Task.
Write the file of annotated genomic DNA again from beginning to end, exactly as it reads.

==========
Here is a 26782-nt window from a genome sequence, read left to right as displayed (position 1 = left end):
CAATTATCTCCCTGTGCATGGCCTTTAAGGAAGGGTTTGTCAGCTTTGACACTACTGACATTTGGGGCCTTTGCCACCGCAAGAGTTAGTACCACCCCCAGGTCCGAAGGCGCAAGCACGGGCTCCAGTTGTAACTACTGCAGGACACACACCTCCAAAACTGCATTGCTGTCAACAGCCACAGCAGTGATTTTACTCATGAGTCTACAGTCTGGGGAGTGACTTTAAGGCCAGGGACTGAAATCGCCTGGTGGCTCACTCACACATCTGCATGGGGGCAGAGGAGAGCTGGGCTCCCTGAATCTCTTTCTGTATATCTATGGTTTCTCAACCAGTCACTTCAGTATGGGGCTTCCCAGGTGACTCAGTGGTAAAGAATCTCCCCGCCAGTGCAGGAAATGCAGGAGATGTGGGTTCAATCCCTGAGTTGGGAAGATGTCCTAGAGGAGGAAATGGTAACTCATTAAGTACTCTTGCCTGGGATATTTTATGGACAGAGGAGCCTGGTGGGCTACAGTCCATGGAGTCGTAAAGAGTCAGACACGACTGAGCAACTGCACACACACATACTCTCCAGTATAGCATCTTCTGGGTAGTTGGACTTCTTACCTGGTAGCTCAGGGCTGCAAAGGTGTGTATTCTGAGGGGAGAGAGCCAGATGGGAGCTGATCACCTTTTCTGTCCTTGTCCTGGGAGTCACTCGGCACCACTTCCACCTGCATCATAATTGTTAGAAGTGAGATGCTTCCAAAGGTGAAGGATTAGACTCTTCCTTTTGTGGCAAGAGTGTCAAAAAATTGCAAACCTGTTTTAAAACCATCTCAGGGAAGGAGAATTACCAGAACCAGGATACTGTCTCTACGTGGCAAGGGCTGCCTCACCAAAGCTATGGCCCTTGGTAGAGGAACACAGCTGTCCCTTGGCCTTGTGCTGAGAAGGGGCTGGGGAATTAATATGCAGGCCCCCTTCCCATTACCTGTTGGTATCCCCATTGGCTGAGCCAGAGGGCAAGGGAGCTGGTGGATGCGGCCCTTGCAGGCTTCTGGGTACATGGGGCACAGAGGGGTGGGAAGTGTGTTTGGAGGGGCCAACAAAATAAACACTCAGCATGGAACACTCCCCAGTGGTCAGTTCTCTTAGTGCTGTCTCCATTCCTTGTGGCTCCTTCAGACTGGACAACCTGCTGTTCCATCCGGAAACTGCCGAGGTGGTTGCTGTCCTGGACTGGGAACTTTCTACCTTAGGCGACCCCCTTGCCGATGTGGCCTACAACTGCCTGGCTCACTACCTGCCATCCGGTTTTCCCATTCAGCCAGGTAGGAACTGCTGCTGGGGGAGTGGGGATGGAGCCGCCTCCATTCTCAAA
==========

Here is a 26782-nt window from a genome sequence, read left to right as displayed (position 1 = left end):
CAATTATCTCCCTGTGCATGGCCTTTAAGGAAGGGTTTGTCAGCTTTGACACTACTGACATTTGGGGCCTTTGCCACCGCAAGAGTTAGTACCACCCCCAGGTCCGAAGGCGCAAGCACGGGCTCCAGTTGTAACTACTGCAGGACACACACCTCCAAAACTGCATTGCTGTCAACAGCCACAGCAGTGATTTTACTCATGAGTCTACAGTCTGGGGAGTGACTTTAAGGCCAGGGACTGAAATCGCCTGGTGGCTCACTCACACATCTGCATGGGGGCAGAGGAGAGCTGGGCTCCCTGAATCTCTTTCTGTATATCTATGGTTTCTCAACCAGTCACTTCAGTATGGGGCTTCCCAGGTGACTCAGTGGTAAAGAATCTCCCCGCCAGTGCAGGAAATGCAGGAGATGTGGGTTCAATCCCTGAGTTGGGAAGATGTCCTAGAGGAGGAAATGGTAACTCATTAAGTACTCTTGCCTGGGATATTTTATGGACAGAGGAGCCTGGTGGGCTACAGTCCATGGAGTCGTAAAGAGTCAGACACGACTGAGCAACTGCACACACACATACTCTCCAGTATAGCATCTTCTGGGTAGTTGGACTTCTTACCTGGTAGCTCAGGGCTGCAAAGGTGTGTATTCTGAGGGGAGAGAGCCAGATGGGAGCTGATCACCTTTTCTGTCCTTGTCCTGGGAGTCACTCGGCACCACTTCCACCTGCATCATAATTGTTAGAAGTGAGATGCTTCCAAAGGTGAAGGATTAGACTCTTCCTTTTGTGGCAAGAGTGTCAAAAAATTGCAAACCTGTTTTAAAACCATCTCAGGGAAGGAGAATTACCAGAACCAGGATACTGTCTCTACGTGGCAAGGGCTGCCTCACCAAAGCTATGGCCCTTGGTAGAGGAACACAGCTGTCCCTTGGCCTTGTGCTGAGAAGGGGCTGGGGAATTAATATGCAGGCCCCCTTCCCATTACCTGTTGGTATCCCCATTGGCTGAGCCAGAGGGCAAGGGAGCTGGTGGATGCGGCCCTTGCAGGCTTCTGGGTACATGGGGCACAGAGGGGTGGGAAGTGTGTTTGGAGGGGCCAACAAAATAAACACTCAGCATGGAACACTCCCCAGTGGTCAGTTCTCTTAGTGCTGTCTCCATTCCTTGTGGCTCCTTCAGACTGGACAACCTGCTGTTCCATCCGGAAACTGCCGAGGTGGTTGCTGTCCTGGACTGGGAACTTTCTACCTTAGGCGACCCCCTTGCCGATGTGGCCTACAACTGCCTGGCTCACTACCTGCCATCCGGTTTTCCCATTCAGCCAGGTAGGAACTGCTGCTGGGGGAGTGGGGATGGAGCCGCCTCCATTCTCAAA